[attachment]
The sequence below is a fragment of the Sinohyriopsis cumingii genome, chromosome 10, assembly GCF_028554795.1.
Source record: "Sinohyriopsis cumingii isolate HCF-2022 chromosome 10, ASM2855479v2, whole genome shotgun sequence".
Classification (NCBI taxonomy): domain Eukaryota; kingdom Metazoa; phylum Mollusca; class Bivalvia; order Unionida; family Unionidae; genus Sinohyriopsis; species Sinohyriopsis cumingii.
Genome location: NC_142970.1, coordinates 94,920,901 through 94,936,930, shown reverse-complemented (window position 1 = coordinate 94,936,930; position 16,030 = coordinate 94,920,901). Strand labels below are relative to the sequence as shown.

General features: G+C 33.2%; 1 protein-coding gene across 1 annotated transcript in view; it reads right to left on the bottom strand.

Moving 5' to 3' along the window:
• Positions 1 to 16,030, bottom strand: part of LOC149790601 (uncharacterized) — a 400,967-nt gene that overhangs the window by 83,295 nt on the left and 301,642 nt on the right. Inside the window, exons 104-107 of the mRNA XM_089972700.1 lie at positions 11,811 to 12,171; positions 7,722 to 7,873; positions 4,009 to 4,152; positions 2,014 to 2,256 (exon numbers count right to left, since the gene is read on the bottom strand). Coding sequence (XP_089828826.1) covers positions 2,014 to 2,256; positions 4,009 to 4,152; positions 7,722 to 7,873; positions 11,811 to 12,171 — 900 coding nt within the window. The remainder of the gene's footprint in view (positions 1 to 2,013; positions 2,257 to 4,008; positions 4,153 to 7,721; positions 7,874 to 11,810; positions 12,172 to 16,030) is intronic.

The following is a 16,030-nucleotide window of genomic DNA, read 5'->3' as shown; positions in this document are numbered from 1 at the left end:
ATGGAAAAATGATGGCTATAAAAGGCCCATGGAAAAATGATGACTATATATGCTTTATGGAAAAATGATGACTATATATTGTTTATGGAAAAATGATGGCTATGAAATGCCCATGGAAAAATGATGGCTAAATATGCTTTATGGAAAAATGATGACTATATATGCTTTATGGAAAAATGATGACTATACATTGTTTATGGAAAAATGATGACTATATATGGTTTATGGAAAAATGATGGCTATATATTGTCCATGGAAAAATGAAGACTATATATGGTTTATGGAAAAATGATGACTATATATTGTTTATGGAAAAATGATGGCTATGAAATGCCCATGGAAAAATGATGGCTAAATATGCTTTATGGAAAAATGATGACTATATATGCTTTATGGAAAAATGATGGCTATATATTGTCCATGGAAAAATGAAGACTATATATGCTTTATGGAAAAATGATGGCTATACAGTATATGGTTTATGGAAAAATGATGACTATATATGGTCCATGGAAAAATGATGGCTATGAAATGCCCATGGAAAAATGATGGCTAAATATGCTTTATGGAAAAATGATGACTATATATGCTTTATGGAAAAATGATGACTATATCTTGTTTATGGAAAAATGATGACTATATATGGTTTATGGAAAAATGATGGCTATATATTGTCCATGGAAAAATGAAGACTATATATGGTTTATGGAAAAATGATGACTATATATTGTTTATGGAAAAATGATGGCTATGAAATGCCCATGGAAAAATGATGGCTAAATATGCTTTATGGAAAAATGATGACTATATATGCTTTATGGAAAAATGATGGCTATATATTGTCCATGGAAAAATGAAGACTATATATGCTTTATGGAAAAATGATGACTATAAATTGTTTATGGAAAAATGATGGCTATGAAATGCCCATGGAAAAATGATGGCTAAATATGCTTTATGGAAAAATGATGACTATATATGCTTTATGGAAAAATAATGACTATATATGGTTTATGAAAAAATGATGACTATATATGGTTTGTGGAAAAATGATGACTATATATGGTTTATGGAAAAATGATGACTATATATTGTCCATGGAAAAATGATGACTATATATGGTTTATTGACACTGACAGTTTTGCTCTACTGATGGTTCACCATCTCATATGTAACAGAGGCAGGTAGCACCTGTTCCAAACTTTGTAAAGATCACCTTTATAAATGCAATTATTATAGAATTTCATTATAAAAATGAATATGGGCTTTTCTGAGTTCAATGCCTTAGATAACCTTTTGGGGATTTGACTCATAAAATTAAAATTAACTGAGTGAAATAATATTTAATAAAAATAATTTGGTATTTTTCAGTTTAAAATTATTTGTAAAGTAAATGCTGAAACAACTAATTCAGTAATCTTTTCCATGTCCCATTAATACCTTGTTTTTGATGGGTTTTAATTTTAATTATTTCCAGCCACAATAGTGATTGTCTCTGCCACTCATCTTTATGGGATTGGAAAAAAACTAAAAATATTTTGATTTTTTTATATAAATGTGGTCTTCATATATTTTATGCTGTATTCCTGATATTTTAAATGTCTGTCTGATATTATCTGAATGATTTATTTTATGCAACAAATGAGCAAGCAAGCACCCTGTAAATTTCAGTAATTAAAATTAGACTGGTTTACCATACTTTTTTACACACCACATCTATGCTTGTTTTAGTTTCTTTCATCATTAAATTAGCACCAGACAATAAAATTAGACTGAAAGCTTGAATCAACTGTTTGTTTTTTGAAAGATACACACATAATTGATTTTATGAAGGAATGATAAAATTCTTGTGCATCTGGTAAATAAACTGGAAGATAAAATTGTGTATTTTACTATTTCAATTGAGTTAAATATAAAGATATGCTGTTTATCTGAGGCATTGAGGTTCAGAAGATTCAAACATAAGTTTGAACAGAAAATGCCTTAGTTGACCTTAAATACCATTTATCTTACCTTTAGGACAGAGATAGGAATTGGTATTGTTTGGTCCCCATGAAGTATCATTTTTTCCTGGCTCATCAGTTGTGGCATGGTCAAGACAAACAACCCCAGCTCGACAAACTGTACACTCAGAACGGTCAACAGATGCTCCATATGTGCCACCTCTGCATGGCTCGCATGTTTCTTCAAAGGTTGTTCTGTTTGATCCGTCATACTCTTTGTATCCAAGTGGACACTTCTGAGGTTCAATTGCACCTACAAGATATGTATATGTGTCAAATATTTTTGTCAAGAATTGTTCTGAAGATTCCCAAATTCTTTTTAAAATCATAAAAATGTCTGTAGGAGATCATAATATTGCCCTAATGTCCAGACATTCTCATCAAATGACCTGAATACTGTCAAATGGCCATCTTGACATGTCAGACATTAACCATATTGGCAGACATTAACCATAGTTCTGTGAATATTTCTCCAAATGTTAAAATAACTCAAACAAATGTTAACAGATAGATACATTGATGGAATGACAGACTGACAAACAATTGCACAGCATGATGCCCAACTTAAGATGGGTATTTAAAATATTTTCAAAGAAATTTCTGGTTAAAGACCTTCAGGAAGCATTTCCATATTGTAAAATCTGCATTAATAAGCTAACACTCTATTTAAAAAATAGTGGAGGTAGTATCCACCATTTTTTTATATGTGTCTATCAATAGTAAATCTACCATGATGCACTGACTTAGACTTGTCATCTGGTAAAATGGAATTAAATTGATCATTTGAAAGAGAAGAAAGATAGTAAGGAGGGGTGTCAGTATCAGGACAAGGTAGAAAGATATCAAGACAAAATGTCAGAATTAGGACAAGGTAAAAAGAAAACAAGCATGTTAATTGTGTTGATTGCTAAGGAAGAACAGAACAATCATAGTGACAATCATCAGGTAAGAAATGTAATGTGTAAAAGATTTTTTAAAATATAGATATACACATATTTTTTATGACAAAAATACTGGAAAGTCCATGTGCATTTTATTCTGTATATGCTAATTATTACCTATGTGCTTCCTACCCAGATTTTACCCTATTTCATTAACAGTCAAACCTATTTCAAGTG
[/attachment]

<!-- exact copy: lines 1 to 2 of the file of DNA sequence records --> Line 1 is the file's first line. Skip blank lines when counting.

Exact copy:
The sequence below is a fragment of the Sinohyriopsis cumingii genome, chromosome 10, assembly GCF_028554795.1.
Source record: "Sinohyriopsis cumingii isolate HCF-2022 chromosome 10, ASM2855479v2, whole genome shotgun sequence".